If you are looking for high-quality products, please feel free to contact us and send an inquiry, email: email@example.com
The element cesium, whose name comes from the Latin word caesius (“sky blue”), is one of the most reactive and spontaneous elements on Earth. It is a soft, silvery metal that melts at 28.5@C (83.3@F) and boils at just over 100@C (181.4@F). This makes it very difficult to work with in its pure form, as it is highly flammable and explodes in contact with cold water.
It is also extremely expensive and only available in limited quantities. This is why chemists have to find creative ways to use it! For example, they can combine it with gold to make a very interesting photocatalyst. In this article, we will learn how to synthesize and decorate cesium selenide (CsSe) with different weight percentages of gold-selenide quantum dots (AuSe QDs).
In order to prepare the CsSe, 5.0 mmol of gold chloride and 5.0 mmol of selenium chloride were dissolved in distilled water, then NaBH4 was added dropwise at RT. The mixture was stirred for 30 minutes and the formed precipitate was collected by centrifugation. The precipitate was washed with distilled water and anhydrous ethanol to remove excess NaBH4. The characterization of the AuSe QDs/Cs2Fe2O4 NC photocatalyst was performed by nitrogen adsorption–desorption isotherms, X-ray diffraction patterns, transmission electron microscopy, and UV-vis absorption spectroscopy.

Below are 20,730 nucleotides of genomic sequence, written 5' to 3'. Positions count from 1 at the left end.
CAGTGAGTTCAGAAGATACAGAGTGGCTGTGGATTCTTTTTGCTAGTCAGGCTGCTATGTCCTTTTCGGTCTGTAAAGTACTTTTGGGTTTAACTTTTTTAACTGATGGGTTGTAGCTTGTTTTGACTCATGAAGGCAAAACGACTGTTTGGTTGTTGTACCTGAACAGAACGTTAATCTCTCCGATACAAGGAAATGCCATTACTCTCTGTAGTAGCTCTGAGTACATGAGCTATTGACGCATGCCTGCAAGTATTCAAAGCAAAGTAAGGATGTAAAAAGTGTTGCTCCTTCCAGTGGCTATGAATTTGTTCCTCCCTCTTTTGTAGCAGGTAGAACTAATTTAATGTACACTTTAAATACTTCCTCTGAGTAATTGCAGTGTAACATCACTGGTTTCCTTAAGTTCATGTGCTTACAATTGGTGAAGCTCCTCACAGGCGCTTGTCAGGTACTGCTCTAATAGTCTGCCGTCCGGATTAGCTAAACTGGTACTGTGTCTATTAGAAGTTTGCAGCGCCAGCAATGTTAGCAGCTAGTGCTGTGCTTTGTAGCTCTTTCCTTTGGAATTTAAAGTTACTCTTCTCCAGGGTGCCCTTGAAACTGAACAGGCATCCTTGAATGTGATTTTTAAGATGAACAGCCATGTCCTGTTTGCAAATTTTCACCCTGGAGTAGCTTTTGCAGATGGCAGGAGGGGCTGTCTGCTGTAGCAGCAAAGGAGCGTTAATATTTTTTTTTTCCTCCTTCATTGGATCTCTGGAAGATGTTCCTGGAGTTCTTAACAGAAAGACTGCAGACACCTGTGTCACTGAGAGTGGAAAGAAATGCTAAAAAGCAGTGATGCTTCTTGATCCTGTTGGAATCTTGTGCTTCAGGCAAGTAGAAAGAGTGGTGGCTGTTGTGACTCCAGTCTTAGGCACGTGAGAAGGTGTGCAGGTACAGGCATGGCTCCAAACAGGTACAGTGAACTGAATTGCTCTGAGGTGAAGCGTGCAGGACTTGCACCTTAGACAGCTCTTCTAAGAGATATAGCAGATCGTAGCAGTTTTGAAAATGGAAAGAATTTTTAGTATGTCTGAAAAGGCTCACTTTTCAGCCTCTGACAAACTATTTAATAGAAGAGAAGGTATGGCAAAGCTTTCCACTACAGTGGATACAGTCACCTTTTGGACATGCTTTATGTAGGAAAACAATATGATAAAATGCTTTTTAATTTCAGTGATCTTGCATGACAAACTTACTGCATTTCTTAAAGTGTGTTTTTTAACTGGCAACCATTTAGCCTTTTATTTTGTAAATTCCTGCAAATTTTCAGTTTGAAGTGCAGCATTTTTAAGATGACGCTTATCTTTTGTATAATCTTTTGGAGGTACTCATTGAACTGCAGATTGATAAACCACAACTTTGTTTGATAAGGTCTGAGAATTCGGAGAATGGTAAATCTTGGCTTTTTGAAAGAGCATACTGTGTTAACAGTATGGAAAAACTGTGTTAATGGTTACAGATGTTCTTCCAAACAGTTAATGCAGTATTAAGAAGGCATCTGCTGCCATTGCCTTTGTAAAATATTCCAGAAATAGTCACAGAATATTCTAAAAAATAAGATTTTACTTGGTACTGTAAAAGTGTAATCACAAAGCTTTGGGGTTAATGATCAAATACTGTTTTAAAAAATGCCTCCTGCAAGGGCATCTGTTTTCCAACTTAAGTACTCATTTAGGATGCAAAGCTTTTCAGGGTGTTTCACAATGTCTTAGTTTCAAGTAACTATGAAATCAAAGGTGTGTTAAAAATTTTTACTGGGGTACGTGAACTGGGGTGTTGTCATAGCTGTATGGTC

The discovery of cesium was made in 1860 by Robert Wilhelm Bunsen and Gustav Kirchhoff, who found the compound while studying the mineral pollucite. It was later isolated by Carl Theodor Setterberg, who used a spectroscopic analysis of molten cesium cyanide to isolate the pure metal. Cesium is a reactive, volatile metal that reacts with all halogens to form cesium fluoride, cesium bromide, and cesium iodide. It can also form soluble salts with alkali metals and sulfonates, such as cesium sulfide and cesium nitrate. Cesium has a large valence electron shell and a low effective nuclear charge. The atomic radius of cesium is 298 pm, which is much larger than the atoms of carbon and oxygen, which have a radius of 67 pm. This makes it very reactive and easy to bond with other atoms.